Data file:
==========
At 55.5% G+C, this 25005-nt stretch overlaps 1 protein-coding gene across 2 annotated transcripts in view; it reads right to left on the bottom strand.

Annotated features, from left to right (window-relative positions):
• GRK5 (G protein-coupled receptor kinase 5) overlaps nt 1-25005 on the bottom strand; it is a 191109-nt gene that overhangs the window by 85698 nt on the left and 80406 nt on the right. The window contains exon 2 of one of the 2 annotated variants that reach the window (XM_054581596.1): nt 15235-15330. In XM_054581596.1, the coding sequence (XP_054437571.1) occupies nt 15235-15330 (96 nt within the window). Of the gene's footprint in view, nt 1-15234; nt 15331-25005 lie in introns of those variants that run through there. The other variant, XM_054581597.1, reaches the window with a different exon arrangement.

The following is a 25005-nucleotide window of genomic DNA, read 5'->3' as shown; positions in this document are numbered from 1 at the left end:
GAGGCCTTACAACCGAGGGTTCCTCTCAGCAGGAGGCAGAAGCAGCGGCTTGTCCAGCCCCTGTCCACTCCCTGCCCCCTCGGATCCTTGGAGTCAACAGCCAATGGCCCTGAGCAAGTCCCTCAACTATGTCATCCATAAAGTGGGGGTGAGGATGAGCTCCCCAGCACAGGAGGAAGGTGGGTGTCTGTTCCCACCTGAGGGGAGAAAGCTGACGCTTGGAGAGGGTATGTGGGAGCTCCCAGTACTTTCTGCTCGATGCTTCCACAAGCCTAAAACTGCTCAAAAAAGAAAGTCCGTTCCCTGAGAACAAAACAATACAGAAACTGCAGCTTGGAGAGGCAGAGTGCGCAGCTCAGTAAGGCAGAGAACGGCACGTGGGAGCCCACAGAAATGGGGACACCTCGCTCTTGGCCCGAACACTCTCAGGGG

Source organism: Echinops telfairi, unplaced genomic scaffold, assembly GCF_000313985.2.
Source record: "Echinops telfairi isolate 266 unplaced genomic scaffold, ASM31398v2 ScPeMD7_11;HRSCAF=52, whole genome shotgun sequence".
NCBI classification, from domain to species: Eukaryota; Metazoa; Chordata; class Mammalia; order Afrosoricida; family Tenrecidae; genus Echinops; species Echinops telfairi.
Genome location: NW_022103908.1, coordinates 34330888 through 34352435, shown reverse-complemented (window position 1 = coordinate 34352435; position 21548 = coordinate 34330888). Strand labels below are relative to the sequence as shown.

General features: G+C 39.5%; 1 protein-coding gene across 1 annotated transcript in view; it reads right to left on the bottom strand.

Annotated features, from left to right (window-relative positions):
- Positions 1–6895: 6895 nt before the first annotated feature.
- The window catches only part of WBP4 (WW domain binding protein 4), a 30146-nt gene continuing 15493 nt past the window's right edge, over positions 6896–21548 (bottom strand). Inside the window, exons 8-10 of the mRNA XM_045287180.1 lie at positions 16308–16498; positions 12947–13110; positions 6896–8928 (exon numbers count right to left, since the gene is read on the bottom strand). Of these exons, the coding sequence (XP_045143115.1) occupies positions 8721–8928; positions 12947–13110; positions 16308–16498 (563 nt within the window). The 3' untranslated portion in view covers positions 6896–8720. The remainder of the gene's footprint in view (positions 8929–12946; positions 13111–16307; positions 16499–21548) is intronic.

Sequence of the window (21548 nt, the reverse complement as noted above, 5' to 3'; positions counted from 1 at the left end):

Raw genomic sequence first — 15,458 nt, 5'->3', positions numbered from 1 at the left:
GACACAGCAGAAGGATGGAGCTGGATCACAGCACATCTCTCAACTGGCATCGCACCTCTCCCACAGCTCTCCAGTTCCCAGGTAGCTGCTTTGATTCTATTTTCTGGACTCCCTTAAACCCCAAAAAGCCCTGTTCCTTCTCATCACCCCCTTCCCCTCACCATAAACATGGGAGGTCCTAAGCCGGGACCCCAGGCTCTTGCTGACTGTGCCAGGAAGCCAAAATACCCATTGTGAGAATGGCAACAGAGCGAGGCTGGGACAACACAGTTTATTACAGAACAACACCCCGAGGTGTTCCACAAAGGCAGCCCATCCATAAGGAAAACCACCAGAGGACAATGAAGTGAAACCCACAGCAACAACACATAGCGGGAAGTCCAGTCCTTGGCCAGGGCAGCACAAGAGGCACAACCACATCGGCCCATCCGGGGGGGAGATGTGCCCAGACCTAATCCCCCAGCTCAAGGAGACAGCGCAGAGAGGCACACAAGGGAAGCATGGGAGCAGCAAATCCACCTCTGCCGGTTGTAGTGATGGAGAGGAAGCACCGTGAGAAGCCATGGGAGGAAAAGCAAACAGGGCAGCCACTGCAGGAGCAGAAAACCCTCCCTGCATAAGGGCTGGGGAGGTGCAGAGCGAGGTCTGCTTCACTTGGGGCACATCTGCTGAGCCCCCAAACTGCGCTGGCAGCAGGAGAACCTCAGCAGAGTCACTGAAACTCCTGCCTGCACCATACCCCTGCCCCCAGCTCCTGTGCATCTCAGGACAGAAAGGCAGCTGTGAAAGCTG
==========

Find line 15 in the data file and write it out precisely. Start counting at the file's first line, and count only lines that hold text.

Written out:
Raw genomic sequence first — 15,458 nt, 5'->3', positions numbered from 1 at the left: